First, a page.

UCLA News

New Ways to Protect Telecommunication and Navigation Satellites

September 28, 2016

0 Comments

New Research Resolves a Debate Over Killer Electrons in Space

An international team of scientists answer a fundamental question about our space environment and reveal new ways to protect telecommunication and navigation satellites. Using measurements from the first U.S. satellite that traveled to space, Explorer 1 physicist James Van Allen discovered in 1958 that space is radioactive. The Earth is surrounded by two doughnut-shaped rings […]

Continue reading...

UCLA Researchers Reveal New Insights About Properties of Matter at the Nanoscale

September 22, 2016

0 Comments

Chemists Report New Insights About Properties of Matter at the Nanoscale

Scientists from UCLA reveal that a fluid that behaves similarly to water in our day-to-day lives becomes as heavy as honey when trapped in a nanocage of a porous solid, offering new insights into how matter behaves in the nanoscale world. “We are learning more and more about the properties of matter at the nanoscale […]

Continue reading...

New Models Show That Kepler-62f Might Be Able To Sustain Life

May 31, 2016

1 Comment

Kepler-62f Might Be Able To Sustain Life

New research reveals that a distant planet known as Kepler-62f could be habitable. The planet, which is about 1,200 light-years from Earth in the direction of the constellation Lyra, is approximately 40 percent larger than Earth. At that size, Kepler-62f is within the range of planets that are likely to be rocky and possibly could […]

Continue reading...

New Study Shows Fructose Alters Brain Genes, Which Can Lead to Disease

April 25, 2016

4 Comments

New Research Shows Fructose Alters Brain Genes, Can Lead to Disease

A new study by researchers at UCLA reveals that genes in the brain can be damaged by fructose, leading to diseases like diabetes, cardiovascular disease, Alzheimer’s disease and attention deficit hyperactivity disorder. A range of diseases — from diabetes to cardiovascular disease, and from Alzheimer’s disease to attention deficit hyperactivity disorder — are linked to […]

Continue reading...

Scientists Discover Colossal ‘Super Spiral’ Galaxies

March 17, 2016

1 Comment

Superluminous Spiral Galaxies

Using archived NASA data, researchers have discovered “super spiral” galaxies that dwarf the Milky Way and compete in size and brightness with the largest galaxies in the universe. The unprecedented galaxies have long hidden in plain sight by mimicking the appearance of typical spirals. A strange new kind of galactic beast has been spotted in […]

Continue reading...

Engineers Develop New Lightweight Metal from Carbide Nanoparticles

December 24, 2015

0 Comments

Magnesium Infused with Dense Silicon Carbide Nanoparticles

Using magnesium infused with dense silicon carbide nanoparticles, engineers from UCLA have developed an exceptionally strong and lightweight metal that could be used for airplanes, cars, mobile electronics and more. A team led by researchers from the UCLA Henry Samueli School of Engineering and Applied Science has created a super-strong yet light structural metal with […]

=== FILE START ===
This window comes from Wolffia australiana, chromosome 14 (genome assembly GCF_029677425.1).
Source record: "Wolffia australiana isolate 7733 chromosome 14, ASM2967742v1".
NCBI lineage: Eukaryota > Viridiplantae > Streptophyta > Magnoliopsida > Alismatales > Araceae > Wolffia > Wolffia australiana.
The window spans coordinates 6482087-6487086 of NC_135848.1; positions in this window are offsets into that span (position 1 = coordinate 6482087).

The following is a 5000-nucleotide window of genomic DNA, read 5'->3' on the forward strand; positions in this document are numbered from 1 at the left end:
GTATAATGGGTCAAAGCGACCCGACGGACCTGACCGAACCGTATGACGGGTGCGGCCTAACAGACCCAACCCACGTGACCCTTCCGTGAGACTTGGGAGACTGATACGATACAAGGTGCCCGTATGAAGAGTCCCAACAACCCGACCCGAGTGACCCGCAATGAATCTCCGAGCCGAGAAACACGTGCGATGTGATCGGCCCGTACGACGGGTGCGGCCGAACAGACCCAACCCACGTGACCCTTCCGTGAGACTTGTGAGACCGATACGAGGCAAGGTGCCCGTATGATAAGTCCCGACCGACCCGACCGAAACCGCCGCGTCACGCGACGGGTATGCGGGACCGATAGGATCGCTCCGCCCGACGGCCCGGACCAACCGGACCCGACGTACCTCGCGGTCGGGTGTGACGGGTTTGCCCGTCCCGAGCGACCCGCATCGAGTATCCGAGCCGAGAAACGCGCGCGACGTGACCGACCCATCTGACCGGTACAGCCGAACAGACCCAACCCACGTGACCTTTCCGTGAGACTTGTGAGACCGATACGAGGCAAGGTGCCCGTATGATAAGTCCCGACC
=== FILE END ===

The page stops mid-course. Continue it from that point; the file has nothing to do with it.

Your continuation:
Continue reading...

UCLA Nanoscientists Develop a Better Way to Remove Pollutants from Water

November 30, 2015

0 Comments

Nanoscientists Develop a Better Way to Remove Pollutants

By using nanoparticles filled with enzymes, researchers from UCLA have developed a safer and faster way to remove pollutants from water. A team of researchers from the California NanoSystems Institute at UCLA has found a new way to use enzymes to remove pollutants from water that is cost- and energy-efficient, able to remove multiple pollutants […]

Continue reading...

Simple Test Classifies 99 Percent of all Known Exoplanets

November 10, 2015

0 Comments

A Simpler Way to Define What Makes a Planet

A new approach classifies 99 percent of all known exoplanets, requiring only estimates of the star’s mass and the planet’s mass and orbital period to classify them. Since the late 1980s, scientists have discovered nearly 5,000 planetary bodies orbiting stars other than the sun. But astronomers are still working on what exactly we should call […]

Continue reading...

GDF10 Promotes Brain Cells’ Ability to Form New Connections

October 28, 2015

0 Comments

New Discovery Could Lead to Better Recovery After Stroke

Scientists from UCLA have identified a molecule (GDF10) that signals brain tissue to form new connections after a stroke. The finding could eventually lead to a new treatment to promote brain repair and functional recovery in people who have suffered a stroke, which is the leading cause of serious long-term disability in adults. The five-year […]

Continue reading...

Nanoscientists Improve the Stability of Perovskite Solar Cells

October 19, 2015